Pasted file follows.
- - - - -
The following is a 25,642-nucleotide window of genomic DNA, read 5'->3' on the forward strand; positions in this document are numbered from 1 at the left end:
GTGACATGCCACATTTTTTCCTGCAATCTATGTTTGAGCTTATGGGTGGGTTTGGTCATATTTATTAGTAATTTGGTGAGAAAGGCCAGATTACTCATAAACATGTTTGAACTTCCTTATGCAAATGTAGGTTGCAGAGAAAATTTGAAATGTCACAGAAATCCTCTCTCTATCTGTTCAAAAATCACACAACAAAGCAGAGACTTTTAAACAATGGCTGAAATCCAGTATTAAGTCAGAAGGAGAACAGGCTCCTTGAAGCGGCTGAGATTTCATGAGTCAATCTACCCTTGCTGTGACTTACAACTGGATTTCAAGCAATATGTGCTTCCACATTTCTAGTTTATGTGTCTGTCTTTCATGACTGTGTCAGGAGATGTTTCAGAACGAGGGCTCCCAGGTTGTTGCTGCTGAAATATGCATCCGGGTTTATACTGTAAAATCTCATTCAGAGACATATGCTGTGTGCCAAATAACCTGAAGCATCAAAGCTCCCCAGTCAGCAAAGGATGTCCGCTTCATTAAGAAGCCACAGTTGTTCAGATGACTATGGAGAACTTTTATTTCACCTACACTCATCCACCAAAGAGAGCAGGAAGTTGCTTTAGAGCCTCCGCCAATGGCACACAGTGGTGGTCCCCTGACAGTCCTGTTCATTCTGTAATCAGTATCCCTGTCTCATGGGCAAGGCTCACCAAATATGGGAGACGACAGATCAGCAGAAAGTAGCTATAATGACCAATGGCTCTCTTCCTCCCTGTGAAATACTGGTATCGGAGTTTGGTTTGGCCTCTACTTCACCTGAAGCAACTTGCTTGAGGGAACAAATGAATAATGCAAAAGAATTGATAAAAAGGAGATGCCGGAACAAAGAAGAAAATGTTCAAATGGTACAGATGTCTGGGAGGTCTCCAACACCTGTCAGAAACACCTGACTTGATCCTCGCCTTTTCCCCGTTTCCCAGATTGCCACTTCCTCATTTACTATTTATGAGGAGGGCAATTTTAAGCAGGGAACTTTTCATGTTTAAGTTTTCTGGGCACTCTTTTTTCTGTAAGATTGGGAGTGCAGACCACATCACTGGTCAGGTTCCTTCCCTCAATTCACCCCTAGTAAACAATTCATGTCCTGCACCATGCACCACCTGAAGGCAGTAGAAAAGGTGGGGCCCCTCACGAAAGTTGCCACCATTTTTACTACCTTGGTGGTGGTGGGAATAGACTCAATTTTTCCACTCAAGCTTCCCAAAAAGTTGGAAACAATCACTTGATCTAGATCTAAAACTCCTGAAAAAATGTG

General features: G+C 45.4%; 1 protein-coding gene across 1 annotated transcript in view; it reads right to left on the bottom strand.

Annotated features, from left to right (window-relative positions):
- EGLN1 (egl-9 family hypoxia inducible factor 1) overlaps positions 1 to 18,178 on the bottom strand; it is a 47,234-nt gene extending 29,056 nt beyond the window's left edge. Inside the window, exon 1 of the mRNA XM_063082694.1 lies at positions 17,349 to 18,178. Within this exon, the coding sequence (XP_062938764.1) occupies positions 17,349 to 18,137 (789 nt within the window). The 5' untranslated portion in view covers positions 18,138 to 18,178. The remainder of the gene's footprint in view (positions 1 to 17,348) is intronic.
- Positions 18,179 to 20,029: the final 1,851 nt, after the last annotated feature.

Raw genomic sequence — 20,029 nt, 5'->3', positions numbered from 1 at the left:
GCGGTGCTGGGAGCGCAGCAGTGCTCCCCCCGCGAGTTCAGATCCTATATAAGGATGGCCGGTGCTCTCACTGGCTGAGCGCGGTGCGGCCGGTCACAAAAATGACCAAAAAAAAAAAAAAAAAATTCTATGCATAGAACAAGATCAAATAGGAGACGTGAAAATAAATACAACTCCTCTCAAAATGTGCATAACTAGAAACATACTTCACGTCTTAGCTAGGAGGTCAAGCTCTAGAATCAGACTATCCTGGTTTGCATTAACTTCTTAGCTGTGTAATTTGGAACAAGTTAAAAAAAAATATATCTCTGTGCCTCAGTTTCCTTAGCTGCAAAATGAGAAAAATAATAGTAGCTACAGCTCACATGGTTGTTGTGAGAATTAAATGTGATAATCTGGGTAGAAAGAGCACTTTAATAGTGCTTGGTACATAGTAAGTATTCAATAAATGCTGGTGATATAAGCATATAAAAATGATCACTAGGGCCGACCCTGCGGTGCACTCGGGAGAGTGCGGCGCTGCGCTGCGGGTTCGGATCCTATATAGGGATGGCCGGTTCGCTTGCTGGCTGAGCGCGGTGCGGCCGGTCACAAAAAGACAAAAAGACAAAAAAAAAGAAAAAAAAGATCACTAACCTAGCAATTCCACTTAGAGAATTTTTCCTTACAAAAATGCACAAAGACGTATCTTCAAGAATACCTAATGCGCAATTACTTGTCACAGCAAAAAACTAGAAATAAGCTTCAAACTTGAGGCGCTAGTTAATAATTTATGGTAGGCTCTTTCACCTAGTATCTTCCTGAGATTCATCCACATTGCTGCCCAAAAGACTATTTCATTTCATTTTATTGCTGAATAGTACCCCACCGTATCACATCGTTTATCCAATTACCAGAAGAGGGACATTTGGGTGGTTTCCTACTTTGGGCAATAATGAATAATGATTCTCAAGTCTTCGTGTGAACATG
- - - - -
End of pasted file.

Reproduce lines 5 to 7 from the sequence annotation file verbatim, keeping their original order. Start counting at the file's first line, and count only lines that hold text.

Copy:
- EGLN1 (egl-9 family hypoxia inducible factor 1) overlaps positions 1 to 18,178 on the bottom strand; it is a 47,234-nt gene extending 29,056 nt beyond the window's left edge. Inside the window, exon 1 of the mRNA XM_063082694.1 lies at positions 17,349 to 18,178. Within this exon, the coding sequence (XP_062938764.1) occupies positions 17,349 to 18,137 (789 nt within the window). The 5' untranslated portion in view covers positions 18,138 to 18,178. The remainder of the gene's footprint in view (positions 1 to 17,348) is intronic.
- Positions 18,179 to 20,029: the final 1,851 nt, after the last annotated feature.

Raw genomic sequence — 20,029 nt, 5'->3', positions numbered from 1 at the left: